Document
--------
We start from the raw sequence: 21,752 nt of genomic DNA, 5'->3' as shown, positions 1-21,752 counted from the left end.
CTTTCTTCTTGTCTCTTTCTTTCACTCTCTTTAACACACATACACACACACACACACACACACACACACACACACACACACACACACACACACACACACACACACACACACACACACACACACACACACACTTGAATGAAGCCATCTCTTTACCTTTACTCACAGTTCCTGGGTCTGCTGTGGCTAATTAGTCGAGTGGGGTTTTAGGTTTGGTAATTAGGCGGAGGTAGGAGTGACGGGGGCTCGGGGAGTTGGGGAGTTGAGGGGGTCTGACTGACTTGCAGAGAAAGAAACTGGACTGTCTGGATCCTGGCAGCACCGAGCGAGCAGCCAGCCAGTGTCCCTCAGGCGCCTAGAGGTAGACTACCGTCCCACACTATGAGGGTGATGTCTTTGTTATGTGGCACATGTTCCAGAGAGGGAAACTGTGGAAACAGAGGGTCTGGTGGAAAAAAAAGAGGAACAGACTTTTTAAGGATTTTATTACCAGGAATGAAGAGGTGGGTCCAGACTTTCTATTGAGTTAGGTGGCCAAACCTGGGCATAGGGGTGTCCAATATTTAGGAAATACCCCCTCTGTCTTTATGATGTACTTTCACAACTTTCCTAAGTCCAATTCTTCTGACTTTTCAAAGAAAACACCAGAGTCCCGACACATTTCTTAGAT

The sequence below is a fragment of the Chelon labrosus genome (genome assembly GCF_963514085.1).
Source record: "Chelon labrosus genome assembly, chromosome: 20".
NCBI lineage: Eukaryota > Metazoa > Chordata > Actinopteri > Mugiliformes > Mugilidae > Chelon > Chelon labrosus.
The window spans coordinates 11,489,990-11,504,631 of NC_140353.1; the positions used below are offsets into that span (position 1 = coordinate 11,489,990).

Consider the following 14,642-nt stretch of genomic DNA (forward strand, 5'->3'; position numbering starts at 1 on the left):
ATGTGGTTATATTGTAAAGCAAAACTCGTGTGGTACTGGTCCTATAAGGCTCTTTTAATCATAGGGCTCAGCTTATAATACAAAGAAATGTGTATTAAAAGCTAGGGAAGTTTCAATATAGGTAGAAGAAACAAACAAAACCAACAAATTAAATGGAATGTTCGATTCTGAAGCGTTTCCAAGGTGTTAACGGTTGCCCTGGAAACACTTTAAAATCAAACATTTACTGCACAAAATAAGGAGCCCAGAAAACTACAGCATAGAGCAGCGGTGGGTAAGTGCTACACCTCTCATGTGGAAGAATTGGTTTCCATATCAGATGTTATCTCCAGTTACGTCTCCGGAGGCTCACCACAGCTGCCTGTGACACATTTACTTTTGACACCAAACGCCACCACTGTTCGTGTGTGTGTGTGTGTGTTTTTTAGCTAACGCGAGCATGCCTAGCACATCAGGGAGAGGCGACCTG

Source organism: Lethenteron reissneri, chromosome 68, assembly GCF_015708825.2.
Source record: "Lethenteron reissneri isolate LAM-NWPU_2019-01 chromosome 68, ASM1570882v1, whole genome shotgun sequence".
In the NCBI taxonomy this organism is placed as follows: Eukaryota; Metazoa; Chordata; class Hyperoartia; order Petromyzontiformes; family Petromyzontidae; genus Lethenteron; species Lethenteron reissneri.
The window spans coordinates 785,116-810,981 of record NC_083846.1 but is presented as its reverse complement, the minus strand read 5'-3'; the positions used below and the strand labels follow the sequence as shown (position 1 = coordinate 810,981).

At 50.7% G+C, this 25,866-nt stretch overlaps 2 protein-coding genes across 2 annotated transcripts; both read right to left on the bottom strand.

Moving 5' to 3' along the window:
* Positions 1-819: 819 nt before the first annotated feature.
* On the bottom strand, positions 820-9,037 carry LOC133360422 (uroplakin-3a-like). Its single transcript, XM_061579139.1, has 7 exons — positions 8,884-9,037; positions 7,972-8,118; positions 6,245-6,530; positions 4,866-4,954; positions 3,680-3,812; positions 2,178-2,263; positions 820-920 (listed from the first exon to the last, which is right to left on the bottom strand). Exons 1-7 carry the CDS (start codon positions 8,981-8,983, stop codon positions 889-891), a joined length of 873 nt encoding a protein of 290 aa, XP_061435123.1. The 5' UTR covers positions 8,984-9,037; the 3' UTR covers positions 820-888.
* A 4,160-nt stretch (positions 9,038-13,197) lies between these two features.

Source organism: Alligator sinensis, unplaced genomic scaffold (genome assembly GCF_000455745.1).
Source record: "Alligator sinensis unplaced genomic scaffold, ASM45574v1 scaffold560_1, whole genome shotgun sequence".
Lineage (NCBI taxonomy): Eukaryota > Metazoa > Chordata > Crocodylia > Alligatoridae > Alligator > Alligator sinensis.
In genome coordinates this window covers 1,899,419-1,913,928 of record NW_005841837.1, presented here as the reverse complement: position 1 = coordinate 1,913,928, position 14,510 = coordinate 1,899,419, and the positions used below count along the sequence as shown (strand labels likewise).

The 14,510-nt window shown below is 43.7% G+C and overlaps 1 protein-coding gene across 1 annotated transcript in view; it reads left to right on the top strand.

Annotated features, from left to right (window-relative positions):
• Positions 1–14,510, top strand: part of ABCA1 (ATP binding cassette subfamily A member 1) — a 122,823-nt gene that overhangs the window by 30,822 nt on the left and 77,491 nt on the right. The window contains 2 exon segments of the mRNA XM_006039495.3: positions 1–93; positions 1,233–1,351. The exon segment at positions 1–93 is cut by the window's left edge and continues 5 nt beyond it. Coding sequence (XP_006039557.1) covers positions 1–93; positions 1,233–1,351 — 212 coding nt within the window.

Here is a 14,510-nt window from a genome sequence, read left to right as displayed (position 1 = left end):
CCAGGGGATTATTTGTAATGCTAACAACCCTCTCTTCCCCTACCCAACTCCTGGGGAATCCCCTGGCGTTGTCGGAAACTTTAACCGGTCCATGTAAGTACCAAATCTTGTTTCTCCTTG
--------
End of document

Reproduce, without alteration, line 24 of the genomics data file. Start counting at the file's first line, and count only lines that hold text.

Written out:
• Positions 1–14,510, top strand: part of ABCA1 (ATP binding cassette subfamily A member 1) — a 122,823-nt gene that overhangs the window by 30,822 nt on the left and 77,491 nt on the right. The window contains 2 exon segments of the mRNA XM_006039495.3: positions 1–93; positions 1,233–1,351. The exon segment at positions 1–93 is cut by the window's left edge and continues 5 nt beyond it. Coding sequence (XP_006039557.1) covers positions 1–93; positions 1,233–1,351 — 212 coding nt within the window.